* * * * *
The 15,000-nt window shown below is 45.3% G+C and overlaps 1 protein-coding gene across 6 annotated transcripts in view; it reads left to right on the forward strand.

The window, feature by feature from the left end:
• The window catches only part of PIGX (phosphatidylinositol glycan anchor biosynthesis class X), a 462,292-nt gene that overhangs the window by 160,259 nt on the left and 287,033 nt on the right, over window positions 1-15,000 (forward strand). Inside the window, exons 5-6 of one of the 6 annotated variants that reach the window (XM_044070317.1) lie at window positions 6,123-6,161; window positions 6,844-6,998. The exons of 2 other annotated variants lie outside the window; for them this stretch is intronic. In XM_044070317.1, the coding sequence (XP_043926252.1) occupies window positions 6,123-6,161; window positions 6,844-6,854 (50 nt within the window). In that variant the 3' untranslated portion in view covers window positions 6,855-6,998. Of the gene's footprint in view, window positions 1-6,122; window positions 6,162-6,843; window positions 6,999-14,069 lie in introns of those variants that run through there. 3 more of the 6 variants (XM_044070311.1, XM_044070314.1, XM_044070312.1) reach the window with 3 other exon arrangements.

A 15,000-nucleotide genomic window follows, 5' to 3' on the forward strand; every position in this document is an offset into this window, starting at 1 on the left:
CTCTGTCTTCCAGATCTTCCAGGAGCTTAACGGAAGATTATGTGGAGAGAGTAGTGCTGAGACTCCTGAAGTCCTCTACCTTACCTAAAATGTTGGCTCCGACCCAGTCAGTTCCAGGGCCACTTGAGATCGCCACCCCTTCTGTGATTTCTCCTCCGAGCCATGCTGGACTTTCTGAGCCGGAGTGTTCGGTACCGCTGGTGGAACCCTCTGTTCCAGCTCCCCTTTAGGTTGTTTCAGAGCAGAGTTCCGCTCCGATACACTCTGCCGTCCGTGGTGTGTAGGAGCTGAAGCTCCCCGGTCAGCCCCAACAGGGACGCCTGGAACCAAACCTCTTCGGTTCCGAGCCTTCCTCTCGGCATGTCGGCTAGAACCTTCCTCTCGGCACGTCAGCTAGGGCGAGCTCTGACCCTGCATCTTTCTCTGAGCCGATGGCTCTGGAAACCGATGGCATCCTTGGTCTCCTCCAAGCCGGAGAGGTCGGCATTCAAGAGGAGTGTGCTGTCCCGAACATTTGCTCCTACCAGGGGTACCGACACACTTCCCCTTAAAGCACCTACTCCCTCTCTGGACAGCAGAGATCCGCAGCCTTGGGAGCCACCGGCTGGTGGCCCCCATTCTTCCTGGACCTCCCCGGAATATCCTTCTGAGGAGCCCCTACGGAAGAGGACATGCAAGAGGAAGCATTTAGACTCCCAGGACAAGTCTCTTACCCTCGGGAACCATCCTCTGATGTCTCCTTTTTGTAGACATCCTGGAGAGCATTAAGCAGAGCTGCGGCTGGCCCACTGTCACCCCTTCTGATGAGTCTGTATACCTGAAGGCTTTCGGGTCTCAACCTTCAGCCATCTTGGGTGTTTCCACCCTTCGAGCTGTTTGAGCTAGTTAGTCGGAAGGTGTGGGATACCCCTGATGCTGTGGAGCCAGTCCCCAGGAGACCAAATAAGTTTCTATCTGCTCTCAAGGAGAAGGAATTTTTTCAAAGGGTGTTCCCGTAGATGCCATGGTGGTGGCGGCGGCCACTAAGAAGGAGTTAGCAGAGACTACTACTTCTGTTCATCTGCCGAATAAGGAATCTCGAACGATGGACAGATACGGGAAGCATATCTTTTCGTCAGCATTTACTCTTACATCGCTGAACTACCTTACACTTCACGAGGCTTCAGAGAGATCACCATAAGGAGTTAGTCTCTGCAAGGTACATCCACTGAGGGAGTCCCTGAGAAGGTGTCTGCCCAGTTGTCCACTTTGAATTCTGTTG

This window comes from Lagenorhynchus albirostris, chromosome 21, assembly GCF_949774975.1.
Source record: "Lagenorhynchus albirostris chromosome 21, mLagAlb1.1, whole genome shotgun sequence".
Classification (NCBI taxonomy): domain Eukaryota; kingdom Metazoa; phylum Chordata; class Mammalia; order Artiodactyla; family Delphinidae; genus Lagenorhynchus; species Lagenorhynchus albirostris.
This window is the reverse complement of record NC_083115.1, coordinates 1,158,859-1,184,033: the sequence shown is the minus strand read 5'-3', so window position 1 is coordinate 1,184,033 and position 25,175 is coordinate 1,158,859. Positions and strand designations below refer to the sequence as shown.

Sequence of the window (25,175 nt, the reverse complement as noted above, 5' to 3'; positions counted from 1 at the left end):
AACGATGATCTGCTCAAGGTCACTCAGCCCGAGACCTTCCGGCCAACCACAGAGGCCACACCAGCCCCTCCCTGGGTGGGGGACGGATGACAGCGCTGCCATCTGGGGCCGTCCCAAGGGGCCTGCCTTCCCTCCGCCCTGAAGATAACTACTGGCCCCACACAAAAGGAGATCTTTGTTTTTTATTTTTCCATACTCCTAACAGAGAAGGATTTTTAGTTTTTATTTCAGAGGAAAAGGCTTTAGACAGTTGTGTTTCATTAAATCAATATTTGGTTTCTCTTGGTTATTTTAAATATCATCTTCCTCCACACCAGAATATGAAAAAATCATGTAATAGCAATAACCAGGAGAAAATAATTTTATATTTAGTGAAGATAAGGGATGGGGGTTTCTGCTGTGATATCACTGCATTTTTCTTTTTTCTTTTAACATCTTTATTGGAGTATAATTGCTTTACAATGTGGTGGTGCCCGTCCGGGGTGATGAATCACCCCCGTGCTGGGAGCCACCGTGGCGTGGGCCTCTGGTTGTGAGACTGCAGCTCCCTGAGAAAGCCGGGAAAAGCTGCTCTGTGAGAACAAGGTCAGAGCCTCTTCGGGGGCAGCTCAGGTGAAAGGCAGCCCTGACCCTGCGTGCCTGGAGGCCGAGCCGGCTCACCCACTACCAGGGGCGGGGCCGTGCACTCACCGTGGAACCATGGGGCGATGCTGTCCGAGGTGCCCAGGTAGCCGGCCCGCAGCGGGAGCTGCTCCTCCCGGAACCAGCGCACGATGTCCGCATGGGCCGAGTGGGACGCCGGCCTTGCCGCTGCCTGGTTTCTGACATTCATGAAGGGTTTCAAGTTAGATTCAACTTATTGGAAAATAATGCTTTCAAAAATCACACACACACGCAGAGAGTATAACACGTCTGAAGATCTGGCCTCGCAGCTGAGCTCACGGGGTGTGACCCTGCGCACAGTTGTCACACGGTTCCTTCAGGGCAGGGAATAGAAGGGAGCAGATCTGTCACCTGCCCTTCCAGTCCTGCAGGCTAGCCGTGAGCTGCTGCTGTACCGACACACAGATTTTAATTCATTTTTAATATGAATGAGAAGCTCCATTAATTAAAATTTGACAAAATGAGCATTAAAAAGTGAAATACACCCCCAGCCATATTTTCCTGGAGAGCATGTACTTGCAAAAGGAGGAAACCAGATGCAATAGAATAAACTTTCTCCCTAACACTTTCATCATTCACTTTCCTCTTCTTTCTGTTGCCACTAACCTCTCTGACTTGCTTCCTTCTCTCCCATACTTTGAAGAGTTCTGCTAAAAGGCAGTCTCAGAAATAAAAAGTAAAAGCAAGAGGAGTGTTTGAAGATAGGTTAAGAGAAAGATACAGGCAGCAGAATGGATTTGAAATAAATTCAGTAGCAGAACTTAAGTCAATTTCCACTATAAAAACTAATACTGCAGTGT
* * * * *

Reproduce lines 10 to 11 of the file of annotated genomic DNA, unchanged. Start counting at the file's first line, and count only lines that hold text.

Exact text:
Sequence of the window (25,175 nt, the reverse complement as noted above, 5' to 3'; positions counted from 1 at the left end):
AACGATGATCTGCTCAAGGTCACTCAGCCCGAGACCTTCCGGCCAACCACAGAGGCCACACCAGCCCCTCCCTGGGTGGGGGACGGATGACAGCGCTGCCATCTGGGGCCGTCCCAAGGGGCCTGCCTTCCCTCCGCCCTGAAGATAACTACTGGCCCCACACAAAAGGAGATCTTTGTTTTTTATTTTTCCATACTCCTAACAGAGAAGGATTTTTAGTTTTTATTTCAGAGGAAAAGGCTTTAGACAGTTGTGTTTCATTAAATCAATATTTGGTTTCTCTTGGTTATTTTAAATATCATCTTCCTCCACACCAGAATATGAAAAAATCATGTAATAGCAATAACCAGGAGAAAATAATTTTATATTTAGTGAAGATAAGGGATGGGGGTTTCTGCTGTGATATCACTGCATTTTTCTTTTTTCTTTTAACATCTTTATTGGAGTATAATTGCTTTACAATGTGGTGGTGCCCGTCCGGGGTGATGAATCACCCCCGTGCTGGGAGCCACCGTGGCGTGGGCCTCTGGTTGTGAGACTGCAGCTCCCTGAGAAAGCCGGGAAAAGCTGCTCTGTGAGAACAAGGTCAGAGCCTCTTCGGGGGCAGCTCAGGTGAAAGGCAGCCCTGACCCTGCGTGCCTGGAGGCCGAGCCGGCTCACCCACTACCAGGGGCGGGGCCGTGCACTCACCGTGGAACCATGGGGCGATGCTGTCCGAGGTGCCCAGGTAGCCGGCCCGCAGCGGGAGCTGCTCCTCCCGGAACCAGCGCACGATGTCCGCATGGGCCGAGTGGGACGCCGGCCTTGCCGCTGCCTGGTTTCTGACATTCATGAAGGGTTTCAAGTTAGATTCAACTTATTGGAAAATAATGCTTTCAAAAATCACACACACACGCAGAGAGTATAACACGTCTGAAGATCTGGCCTCGCAGCTGAGCTCACGGGGTGTGACCCTGCGCACAGTTGTCACACGGTTCCTTCAGGGCAGGGAATAGAAGGGAGCAGATCTGTCACCTGCCCTTCCAGTCCTGCAGGCTAGCCGTGAGCTGCTGCTGTACCGACACACAGATTTTAATTCATTTTTAATATGAATGAGAAGCTCCATTAATTAAAATTTGACAAAATGAGCATTAAAAAGTGAAATACACCCCCAGCCATATTTTCCTGGAGAGCATGTACTTGCAAAAGGAGGAAACCAGATGCAATAGAATAAACTTTCTCCCTAACACTTTCATCATTCACTTTCCTCTTCTTTCTGTTGCCACTAACCTCTCTGACTTGCTTCCTTCTCTCCCATACTTTGAAGAGTTCTGCTAAAAGGCAGTCTCAGAAATAAAAAGTAAAAGCAAGAGGAGTGTTTGAAGATAGGTTAAGAGAAAGATACAGGCAGCAGAATGGATTTGAAATAAATTCAGTAGCAGAACTTAAGTCAATTTCCACTATAAAAACTAATACTGCAGTGT